Employment Journey

Underemployment, not Unemployment

For the last several months I’ve used “unemployed” or conjugations thereof to describe my current situation. That’s not quite accurate, though, as I am technically simply “underemployed,” meaning I don’t have, at the moment, a full-time job that takes full advantage of my skills and experience in my chosen field. It’s a very different situation, one I never really expected to find myself in.

On the plus side, I’ve actually been fully unemployed for a very small fraction of the last nine months, really only a month, maybe two total, though that time was spread out a bit. Those periods have been the hardest as it’s a constant stream of “have a looked for work yet…have I thought of this…am I doing enough…when will the next paycheck of any sort arrive” worrying, both from me and my wife. It’s so full of uncertainty, self-doubt, frustration and outright anger that I wouldn’t wish on anyone.

For the rest of that time I’ve merely (he says with the maximum amount of conveyable understatement) been underemployed.

That has included periods where I was working full-time, but on projects and programs that were well below my skill level. It includes periods where I’ve been doing the thing I love most, writing, but not at a volume that will fully pay the bills. And for the last four-and-a-half months it’s included me working part time (at least less than 40 hours a week) at a national retail chain, something that’s not anywhere near my interests or within my professional aspirations.

Not being full-out, flatly unemployed has been a blessing, I have to admit. It’s meant, largely, that there’s been some income we’ve been able to count on. It’s meant I’ve had something to do, each day, something that needs to be produced or somewhere to go. That’s much better than where I was back in July of last year as I frantically scanned my computer every minute of every day, afraid to leave for more than a few minutes at a time lest I be away when something interesting or relevant popped up or someone responded to a resume or inquiry I’d sent.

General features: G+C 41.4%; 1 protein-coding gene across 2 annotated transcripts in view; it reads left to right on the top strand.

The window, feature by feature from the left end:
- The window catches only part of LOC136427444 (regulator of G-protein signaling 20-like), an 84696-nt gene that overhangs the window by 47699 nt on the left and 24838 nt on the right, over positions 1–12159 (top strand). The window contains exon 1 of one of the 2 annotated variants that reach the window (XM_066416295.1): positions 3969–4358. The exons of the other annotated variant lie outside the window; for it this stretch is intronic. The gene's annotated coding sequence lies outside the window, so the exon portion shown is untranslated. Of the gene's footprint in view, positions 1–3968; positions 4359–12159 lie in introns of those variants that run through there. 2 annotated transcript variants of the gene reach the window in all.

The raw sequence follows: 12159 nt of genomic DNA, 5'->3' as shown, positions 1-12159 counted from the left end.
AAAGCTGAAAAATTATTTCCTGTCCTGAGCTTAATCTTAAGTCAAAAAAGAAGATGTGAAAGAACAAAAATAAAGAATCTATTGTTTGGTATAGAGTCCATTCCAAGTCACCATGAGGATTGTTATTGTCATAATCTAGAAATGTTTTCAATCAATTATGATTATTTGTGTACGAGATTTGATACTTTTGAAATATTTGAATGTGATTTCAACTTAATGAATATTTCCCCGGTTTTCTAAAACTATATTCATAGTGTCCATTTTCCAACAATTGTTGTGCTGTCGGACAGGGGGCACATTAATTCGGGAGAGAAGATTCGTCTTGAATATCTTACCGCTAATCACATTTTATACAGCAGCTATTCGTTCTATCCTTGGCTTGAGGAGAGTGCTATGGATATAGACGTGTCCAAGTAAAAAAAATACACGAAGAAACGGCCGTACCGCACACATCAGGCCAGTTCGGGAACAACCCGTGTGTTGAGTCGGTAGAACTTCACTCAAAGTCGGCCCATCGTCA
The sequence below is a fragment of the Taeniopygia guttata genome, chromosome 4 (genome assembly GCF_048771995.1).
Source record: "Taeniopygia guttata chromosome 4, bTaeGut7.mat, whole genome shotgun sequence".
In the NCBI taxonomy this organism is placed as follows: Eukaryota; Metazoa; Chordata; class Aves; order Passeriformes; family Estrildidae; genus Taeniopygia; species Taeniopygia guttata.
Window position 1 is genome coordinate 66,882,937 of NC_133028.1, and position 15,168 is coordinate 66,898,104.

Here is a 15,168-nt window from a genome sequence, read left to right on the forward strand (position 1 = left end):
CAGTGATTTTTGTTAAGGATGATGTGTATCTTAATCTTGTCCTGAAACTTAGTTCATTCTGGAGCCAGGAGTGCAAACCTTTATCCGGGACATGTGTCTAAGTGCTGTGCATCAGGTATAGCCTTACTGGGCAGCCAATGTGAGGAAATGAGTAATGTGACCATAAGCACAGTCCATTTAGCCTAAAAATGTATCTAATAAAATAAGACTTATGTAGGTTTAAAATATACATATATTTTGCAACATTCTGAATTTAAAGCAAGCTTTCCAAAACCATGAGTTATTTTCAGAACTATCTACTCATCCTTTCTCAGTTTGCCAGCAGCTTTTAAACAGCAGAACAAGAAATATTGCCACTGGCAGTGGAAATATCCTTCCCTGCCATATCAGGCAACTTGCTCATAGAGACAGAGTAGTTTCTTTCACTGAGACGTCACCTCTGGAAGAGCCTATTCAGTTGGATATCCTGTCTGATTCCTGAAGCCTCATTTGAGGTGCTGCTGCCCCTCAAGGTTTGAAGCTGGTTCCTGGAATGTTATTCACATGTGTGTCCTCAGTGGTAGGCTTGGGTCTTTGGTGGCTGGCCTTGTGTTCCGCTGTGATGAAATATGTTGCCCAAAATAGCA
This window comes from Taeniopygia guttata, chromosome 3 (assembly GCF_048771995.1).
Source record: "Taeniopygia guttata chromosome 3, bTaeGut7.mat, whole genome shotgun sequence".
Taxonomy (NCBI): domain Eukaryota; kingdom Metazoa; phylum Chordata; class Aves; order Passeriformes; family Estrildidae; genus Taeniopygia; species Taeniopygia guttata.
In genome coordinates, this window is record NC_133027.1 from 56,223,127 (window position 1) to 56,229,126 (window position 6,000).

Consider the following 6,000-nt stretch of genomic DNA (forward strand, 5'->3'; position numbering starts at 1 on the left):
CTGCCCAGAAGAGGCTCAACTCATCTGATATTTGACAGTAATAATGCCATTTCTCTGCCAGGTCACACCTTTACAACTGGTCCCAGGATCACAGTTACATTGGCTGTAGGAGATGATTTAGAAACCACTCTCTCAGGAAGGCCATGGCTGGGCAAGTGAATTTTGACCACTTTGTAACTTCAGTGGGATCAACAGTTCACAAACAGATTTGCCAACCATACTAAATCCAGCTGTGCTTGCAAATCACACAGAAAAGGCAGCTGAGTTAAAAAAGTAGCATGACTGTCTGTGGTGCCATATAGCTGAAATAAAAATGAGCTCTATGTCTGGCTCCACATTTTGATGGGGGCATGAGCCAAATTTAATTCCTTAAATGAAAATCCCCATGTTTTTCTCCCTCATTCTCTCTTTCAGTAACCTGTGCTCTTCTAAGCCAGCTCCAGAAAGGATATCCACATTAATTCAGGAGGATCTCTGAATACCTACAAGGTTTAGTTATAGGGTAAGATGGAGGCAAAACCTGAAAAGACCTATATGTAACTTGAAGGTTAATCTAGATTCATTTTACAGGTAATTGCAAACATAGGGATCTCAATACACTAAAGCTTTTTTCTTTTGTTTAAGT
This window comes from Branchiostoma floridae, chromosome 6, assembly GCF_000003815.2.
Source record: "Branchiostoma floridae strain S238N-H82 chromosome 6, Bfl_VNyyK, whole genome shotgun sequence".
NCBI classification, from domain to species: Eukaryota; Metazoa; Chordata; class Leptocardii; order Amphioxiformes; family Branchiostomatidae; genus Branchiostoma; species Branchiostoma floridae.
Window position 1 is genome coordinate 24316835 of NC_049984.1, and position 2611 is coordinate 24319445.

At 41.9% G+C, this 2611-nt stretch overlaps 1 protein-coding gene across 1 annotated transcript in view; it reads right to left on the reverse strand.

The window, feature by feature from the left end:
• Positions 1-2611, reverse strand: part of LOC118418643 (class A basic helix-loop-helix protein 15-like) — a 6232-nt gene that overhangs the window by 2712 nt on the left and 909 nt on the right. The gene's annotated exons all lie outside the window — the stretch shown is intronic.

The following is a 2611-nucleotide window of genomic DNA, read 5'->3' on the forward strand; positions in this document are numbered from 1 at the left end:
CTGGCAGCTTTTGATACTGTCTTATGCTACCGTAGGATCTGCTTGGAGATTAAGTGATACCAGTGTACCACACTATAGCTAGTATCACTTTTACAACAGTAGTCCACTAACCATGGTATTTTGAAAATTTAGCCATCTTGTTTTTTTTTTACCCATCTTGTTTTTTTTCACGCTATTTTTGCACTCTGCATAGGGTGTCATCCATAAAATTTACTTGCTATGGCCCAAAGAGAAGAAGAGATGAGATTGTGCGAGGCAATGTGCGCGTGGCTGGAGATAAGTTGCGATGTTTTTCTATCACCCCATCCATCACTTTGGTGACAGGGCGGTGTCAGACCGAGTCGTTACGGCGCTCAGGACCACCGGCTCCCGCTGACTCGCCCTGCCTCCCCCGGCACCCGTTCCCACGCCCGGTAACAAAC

It’s also meant, though, that I’ve had to work to keep my skills in the field I spent over a decade of my life in fresh. While some projects have afforded me learning opportunities, I’ve also had to make changes to my personal routine to just keep up on things out of concern I fall too significantly behind the rest of the industry to be an attractive candidate.

While underemployment is no walk in the park, it beats the alternative. And I need to be very careful about which term I use, not only out of respect for those in a worse situation than mine but because, as a writer, I should know that words have meanings. So that’s where I’m at.

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